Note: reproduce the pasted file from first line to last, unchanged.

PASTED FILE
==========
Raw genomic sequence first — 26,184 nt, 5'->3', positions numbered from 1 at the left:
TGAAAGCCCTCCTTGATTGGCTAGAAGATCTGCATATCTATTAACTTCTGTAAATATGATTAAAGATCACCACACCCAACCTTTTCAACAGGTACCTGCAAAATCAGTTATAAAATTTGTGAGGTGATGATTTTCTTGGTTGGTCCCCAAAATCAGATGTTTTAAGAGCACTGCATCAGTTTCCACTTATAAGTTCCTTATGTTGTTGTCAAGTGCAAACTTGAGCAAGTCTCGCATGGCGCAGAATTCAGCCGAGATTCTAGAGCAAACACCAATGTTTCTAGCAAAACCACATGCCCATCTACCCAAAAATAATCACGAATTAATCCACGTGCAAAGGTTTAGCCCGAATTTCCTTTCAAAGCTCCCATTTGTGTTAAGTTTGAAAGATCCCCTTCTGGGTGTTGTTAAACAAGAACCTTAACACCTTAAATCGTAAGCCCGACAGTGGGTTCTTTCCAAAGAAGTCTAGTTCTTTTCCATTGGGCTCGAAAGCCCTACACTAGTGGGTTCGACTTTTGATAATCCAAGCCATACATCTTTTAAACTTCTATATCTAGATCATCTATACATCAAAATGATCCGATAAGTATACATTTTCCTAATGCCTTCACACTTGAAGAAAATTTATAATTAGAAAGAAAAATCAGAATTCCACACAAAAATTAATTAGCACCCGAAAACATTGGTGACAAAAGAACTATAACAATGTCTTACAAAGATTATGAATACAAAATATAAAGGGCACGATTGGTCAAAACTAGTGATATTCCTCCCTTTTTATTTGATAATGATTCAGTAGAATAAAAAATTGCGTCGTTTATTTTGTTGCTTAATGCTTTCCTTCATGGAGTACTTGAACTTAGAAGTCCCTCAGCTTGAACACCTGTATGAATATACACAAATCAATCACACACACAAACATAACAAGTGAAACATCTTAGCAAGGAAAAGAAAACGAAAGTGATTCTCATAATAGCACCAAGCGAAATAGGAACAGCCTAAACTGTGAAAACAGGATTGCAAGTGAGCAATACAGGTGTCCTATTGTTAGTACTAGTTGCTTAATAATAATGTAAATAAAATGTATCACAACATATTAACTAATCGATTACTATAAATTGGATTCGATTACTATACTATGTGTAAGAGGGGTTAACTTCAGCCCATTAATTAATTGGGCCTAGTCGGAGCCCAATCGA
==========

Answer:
Raw genomic sequence first — 26,184 nt, 5'->3', positions numbered from 1 at the left:
TGAAAGCCCTCCTTGATTGGCTAGAAGATCTGCATATCTATTAACTTCTGTAAATATGATTAAAGATCACCACACCCAACCTTTTCAACAGGTACCTGCAAAATCAGTTATAAAATTTGTGAGGTGATGATTTTCTTGGTTGGTCCCCAAAATCAGATGTTTTAAGAGCACTGCATCAGTTTCCACTTATAAGTTCCTTATGTTGTTGTCAAGTGCAAACTTGAGCAAGTCTCGCATGGCGCAGAATTCAGCCGAGATTCTAGAGCAAACACCAATGTTTCTAGCAAAACCACATGCCCATCTACCCAAAAATAATCACGAATTAATCCACGTGCAAAGGTTTAGCCCGAATTTCCTTTCAAAGCTCCCATTTGTGTTAAGTTTGAAAGATCCCCTTCTGGGTGTTGTTAAACAAGAACCTTAACACCTTAAATCGTAAGCCCGACAGTGGGTTCTTTCCAAAGAAGTCTAGTTCTTTTCCATTGGGCTCGAAAGCCCTACACTAGTGGGTTCGACTTTTGATAATCCAAGCCATACATCTTTTAAACTTCTATATCTAGATCATCTATACATCAAAATGATCCGATAAGTATACATTTTCCTAATGCCTTCACACTTGAAGAAAATTTATAATTAGAAAGAAAAATCAGAATTCCACACAAAAATTAATTAGCACCCGAAAACATTGGTGACAAAAGAACTATAACAATGTCTTACAAAGATTATGAATACAAAATATAAAGGGCACGATTGGTCAAAACTAGTGATATTCCTCCCTTTTTATTTGATAATGATTCAGTAGAATAAAAAATTGCGTCGTTTATTTTGTTGCTTAATGCTTTCCTTCATGGAGTACTTGAACTTAGAAGTCCCTCAGCTTGAACACCTGTATGAATATACACAAATCAATCACACACACAAACATAACAAGTGAAACATCTTAGCAAGGAAAAGAAAACGAAAGTGATTCTCATAATAGCACCAAGCGAAATAGGAACAGCCTAAACTGTGAAAACAGGATTGCAAGTGAGCAATACAGGTGTCCTATTGTTAGTACTAGTTGCTTAATAATAATGTAAATAAAATGTATCACAACATATTAACTAATCGATTACTATAAATTGGATTCGATTACTATACTATGTGTAAGAGGGGTTAACTTCAGCCCATTAATTAATTGGGCCTAGTCGGAGCCCAATCGA